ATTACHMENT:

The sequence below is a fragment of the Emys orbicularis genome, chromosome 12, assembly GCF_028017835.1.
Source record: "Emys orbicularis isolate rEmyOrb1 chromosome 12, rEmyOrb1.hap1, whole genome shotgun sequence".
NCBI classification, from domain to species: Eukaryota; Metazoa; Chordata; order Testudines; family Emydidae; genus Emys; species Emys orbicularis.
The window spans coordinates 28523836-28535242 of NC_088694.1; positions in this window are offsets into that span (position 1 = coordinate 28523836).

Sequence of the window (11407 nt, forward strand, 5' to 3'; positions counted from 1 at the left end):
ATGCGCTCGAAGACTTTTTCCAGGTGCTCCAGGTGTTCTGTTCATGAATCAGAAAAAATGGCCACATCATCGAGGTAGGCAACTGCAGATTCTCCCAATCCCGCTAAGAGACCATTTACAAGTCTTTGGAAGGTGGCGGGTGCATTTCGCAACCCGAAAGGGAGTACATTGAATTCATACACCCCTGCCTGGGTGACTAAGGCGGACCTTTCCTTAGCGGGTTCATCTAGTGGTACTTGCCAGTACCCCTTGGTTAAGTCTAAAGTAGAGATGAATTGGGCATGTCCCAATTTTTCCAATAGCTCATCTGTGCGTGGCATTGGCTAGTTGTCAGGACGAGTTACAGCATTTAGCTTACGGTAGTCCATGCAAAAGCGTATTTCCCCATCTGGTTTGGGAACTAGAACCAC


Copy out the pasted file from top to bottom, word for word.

The sequence below is a fragment of the Emys orbicularis genome, chromosome 12, assembly GCF_028017835.1.
Source record: "Emys orbicularis isolate rEmyOrb1 chromosome 12, rEmyOrb1.hap1, whole genome shotgun sequence".
NCBI classification, from domain to species: Eukaryota; Metazoa; Chordata; order Testudines; family Emydidae; genus Emys; species Emys orbicularis.
The window spans coordinates 28523836-28535242 of NC_088694.1; positions in this window are offsets into that span (position 1 = coordinate 28523836).

Sequence of the window (11407 nt, forward strand, 5' to 3'; positions counted from 1 at the left end):
ATGCGCTCGAAGACTTTTTCCAGGTGCTCCAGGTGTTCTGTTCATGAATCAGAAAAAATGGCCACATCATCGAGGTAGGCAACTGCAGATTCTCCCAATCCCGCTAAGAGACCATTTACAAGTCTTTGGAAGGTGGCGGGTGCATTTCGCAACCCGAAAGGGAGTACATTGAATTCATACACCCCTGCCTGGGTGACTAAGGCGGACCTTTCCTTAGCGGGTTCATCTAGTGGTACTTGCCAGTACCCCTTGGTTAAGTCTAAAGTAGAGATGAATTGGGCATGTCCCAATTTTTCCAATAGCTCATCTGTGCGTGGCATTGGCTAGTTGTCAGGACGAGTTACAGCATTTAGCTTACGGTAGTCCATGCAAAAGCGTATTTCCCCATCTGGTTTGGGAACTAGAACCAC